The Trouble with Happiness (also: a giveaway!)

cody cover

Every story needs A Problem. All writers know that.

So many wonderful middle grade novels re-enforce the lesson. Just recently, I’ve read and relished The War That Saved My Life, Stella by Starlight, Echo and Rain Reign, books that deal with abuse, deformity, war, racism, poverty, autism—problems with enormous consequences for the main characters. Their suffering leads to new, often hard-won knowledge about themselves and their world, and, of course, to change.

Something I’ve learned working in the children’s room of a public library is that plenty of kids love sad books. I’ve been asked, “Where are the books that make you cry?”  Any time I teach a writing workshop, there’s always one wrenching story about a parent, grandparent or pet dying. Grief, plain and unadorned, is what those stories are about.

So I felt myself going a bit against the grain when I set out to write my new book, Cody and the Fountain of Happiness (first in a series for younger MG readers). The title alone promises that everything will be all right in the end. Better than all right. Happiness will bubble up and overflow!

Joy is less compelling than sorrow. It’s nowhere near as dramatic. When we’re in the midst of joy, we take it for granted, something that does not happen with problems. Problems we want to solve, to conquer and eradicate, but good fortune? Being loved, being secure? We bask in the light, forgetting how lucky we are.

Cody doesn’t forget.  She’s the kid who finds delight in the ants in her front yard, or the grumpy new boy who moves in around the corner, or a brand new pair of shoes .  For Cody, many things are beautiful, from marshmallows to turtles with their thumb-shaped heads. I think of her as the optimistic part of me, times a zillion.

So what about the big problem?  Well, a beloved cat gets lost. Her mother has a hard day at work. Her friend accuses her of tricking him. Cody has her troubles, and to her they are plenty big. She makes mistakes, feels guilty, puzzles over the right thing to do. Yet her whole world, like so many children’s, is her family and neighborhood, literally the (ant-inhabited) ground beneath her feet. The trick of writing her story was to handle her small yet no less real concerns with a light but empathetic hand. To respect her worries and struggles while also keeping the tone reassuring. Writing Cody was as challenging as writing a book with much more serious issues at its center.  Kids are figuring out their world every day, every moment. Giving the ordinary its due requires a different, tender kind of attention. For examples of a writer who is a true master at this, see Junonia and The Year of Billy Miller, by Kevin Henkes.

I confess: this is the kind of book I loved when I was in the middle grades. I hated to be (too) frightened or (too) sad. Surprised was good, but above all I wanted to recognize myself in the story. I’m hoping the same kind of readers will find themselves in the unsinkable Cody.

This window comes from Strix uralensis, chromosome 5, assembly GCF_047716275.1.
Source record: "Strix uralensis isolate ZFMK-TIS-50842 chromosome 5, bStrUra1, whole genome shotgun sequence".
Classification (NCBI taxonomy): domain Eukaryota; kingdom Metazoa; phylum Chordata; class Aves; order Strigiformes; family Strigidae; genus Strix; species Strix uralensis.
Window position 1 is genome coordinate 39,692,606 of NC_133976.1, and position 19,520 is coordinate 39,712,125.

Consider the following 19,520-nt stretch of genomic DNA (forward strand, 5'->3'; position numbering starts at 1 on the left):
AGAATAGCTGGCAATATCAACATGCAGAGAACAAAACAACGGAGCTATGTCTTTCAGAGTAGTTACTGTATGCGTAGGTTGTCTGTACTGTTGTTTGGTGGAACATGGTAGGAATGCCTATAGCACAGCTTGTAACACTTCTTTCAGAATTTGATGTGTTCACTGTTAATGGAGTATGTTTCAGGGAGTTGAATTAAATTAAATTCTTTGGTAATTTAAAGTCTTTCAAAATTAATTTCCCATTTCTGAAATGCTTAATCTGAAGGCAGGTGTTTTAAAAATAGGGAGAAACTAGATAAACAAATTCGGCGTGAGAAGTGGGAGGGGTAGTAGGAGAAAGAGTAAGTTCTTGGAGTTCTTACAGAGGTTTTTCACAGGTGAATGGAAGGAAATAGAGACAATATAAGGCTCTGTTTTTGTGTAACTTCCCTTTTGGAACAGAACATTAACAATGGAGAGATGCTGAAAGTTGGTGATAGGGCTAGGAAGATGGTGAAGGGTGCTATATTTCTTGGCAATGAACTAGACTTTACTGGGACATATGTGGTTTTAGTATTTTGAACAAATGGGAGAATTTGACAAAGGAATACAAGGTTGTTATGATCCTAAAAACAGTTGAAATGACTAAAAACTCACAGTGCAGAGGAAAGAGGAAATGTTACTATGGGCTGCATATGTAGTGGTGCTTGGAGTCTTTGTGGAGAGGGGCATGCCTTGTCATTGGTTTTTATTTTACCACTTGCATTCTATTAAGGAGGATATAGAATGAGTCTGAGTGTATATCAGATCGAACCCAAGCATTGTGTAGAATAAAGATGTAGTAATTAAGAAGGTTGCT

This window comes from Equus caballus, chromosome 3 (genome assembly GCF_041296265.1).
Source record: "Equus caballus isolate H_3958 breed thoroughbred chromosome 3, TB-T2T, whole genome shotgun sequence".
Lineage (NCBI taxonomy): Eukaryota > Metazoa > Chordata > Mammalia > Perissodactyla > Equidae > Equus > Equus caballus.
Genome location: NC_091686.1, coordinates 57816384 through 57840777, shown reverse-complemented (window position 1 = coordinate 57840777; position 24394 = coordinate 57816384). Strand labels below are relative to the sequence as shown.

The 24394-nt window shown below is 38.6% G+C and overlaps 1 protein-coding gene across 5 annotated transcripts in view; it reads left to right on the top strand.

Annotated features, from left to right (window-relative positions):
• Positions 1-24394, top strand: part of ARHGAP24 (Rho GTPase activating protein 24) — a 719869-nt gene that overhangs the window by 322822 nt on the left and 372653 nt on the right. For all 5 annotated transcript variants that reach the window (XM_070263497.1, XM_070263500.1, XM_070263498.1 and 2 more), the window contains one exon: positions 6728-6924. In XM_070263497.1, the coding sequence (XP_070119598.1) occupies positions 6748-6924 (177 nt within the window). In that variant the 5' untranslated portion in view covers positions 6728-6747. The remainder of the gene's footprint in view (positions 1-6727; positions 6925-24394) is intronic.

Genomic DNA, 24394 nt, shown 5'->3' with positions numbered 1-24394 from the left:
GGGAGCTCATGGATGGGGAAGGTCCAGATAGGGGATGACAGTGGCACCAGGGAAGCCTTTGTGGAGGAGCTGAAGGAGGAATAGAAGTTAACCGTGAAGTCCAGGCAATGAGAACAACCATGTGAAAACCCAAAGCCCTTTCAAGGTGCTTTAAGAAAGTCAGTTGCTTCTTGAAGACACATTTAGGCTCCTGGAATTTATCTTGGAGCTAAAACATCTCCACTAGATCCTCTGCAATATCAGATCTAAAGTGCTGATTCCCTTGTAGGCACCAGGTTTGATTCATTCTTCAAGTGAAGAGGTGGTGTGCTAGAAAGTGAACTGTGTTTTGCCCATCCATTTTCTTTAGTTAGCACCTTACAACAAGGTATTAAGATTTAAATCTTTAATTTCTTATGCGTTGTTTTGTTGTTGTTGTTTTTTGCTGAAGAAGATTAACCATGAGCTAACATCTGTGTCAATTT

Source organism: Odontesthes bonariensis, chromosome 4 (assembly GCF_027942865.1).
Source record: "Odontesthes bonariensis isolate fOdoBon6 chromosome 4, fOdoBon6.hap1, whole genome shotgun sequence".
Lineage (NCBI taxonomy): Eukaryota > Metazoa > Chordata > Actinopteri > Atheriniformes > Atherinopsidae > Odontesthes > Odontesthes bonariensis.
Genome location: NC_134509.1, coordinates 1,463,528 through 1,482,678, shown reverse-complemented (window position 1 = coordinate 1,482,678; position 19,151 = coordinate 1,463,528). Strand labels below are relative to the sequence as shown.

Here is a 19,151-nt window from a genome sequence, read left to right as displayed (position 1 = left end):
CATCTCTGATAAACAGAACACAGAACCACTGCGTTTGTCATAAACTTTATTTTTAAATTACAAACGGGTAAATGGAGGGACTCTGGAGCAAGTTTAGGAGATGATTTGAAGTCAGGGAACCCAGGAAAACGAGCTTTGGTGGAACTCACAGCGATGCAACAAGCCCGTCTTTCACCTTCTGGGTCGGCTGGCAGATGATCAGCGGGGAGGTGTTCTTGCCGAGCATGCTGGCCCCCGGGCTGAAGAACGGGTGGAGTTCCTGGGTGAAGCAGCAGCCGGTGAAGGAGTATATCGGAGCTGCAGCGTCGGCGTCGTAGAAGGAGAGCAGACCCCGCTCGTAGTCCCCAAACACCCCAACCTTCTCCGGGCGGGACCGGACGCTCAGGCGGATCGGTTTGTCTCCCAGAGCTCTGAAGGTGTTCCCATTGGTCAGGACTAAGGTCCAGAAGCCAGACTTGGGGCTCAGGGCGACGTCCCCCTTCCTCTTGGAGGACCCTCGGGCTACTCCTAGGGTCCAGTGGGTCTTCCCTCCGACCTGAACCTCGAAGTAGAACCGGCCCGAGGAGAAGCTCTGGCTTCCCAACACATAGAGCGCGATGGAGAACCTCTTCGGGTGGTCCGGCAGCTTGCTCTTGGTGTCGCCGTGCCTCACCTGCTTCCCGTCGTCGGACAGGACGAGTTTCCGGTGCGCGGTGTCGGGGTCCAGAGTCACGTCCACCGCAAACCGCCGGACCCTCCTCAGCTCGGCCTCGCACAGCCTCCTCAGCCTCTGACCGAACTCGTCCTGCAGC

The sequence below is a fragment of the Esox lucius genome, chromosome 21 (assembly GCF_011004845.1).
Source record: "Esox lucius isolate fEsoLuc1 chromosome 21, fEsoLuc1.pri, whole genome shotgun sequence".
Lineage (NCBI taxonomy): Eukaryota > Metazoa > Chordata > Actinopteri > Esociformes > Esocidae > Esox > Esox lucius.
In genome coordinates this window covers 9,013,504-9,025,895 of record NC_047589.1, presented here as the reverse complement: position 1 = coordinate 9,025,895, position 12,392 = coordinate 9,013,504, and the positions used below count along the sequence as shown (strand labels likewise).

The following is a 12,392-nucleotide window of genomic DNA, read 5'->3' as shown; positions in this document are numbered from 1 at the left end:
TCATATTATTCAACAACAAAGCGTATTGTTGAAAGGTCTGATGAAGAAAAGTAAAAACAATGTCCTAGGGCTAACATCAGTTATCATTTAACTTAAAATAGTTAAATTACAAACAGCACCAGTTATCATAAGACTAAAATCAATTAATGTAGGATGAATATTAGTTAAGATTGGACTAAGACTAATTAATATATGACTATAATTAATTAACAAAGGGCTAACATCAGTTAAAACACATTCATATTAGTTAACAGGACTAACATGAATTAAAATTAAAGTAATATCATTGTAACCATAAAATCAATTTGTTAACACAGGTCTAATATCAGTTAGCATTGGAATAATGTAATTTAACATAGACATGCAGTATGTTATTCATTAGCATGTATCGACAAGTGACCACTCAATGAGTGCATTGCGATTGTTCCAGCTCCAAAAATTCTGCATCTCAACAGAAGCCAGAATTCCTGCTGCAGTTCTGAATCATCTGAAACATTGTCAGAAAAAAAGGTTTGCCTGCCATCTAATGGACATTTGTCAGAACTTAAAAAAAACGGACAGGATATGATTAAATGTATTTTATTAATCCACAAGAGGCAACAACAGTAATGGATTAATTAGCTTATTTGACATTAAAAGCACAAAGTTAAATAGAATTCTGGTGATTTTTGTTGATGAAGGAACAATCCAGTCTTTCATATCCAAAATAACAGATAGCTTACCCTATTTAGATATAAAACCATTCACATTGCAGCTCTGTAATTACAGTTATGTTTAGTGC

May your own fountain of happiness never run dry! And if you’d like to meet Cody, click here:


I’m giving away two signed copies of Cody, illustrated by the terrific Eliza Wheeler and published just yesterday (!!!!) with Candlewick Press. To be eligible, please leave a comment below.

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Tricia Springstubb
Tricia is the author of many books for middle grade, most recently "Every Single Second" (HarperCollins) and the third book in the Cody series, "Cody and the Rules of Life" (Candlewick Press). A frequent speaker at schools, libraries, and conferences, she lives in Cleveland OH. You can find out more about her and her work at
  1. looks so nice

  2. I love reading books with my 8-year-old daughter. She’s part of a book club. The girls read a new book each month and get together to discuss. Some Middle Grade books are just too dark for 8 and 9 year-olds and better suited for those closer to 11 or 12, but sometimes it’s hard to identify which books would be a good fit by title and description alone. I read the first few pages of your book via Amazon preview– I love the little bits of philosophy peppered throughout! If you’re still giving a copy away, I’d love to be added to the mix of hopeful recipients!

    • Thanks, Anastasia. You’re right–different children need different books, and there’s no such thing as a one-size-fits-all.

  3. I love middle grade books for all the reasons above! Would love to win a copy of CODY (which happens to be my son’s name!). This is definitely going on my TBR wish list if I don’t win.

  4. My 8 year old daughter is an insatiable MG reader who isn’t ready for the heavy stuff. Thank you for writing something she will love!

  5. Many of my middle grade girls hate books that make them cry, but they love stories with ‘problems.’ This should fit the bill perfectly.

  6. Looks great! I’d love to win for my son!

  7. I love these books, too! Kids with a “cup-half-full” still encounter problems and griefs to overcome. Thanks, Tricia.

  8. This is a lovely book and lots of kids will find themselves in it. Please don’t enter me in the drawing. I have a copy and intend to review it soon on my blog. We need to spread the word!

  9. Cody sounds like someone I’d like to get to know.

    • Thanks, Donna! I hope the two of you get to meet.

  10. I love these kind of books too because kids need to see they are not alone out there with their problems. It helps them get through their day, thank you for recognizing this:)

    • One of my biggest goals as a writer is to reassure kids they are not alone. I always hope they’ll find themselves in my pages. Thanks, Joan.

  11. I know exactly who to recommend this book to! Thanks for sharing it.

  12. Hooray for happiness!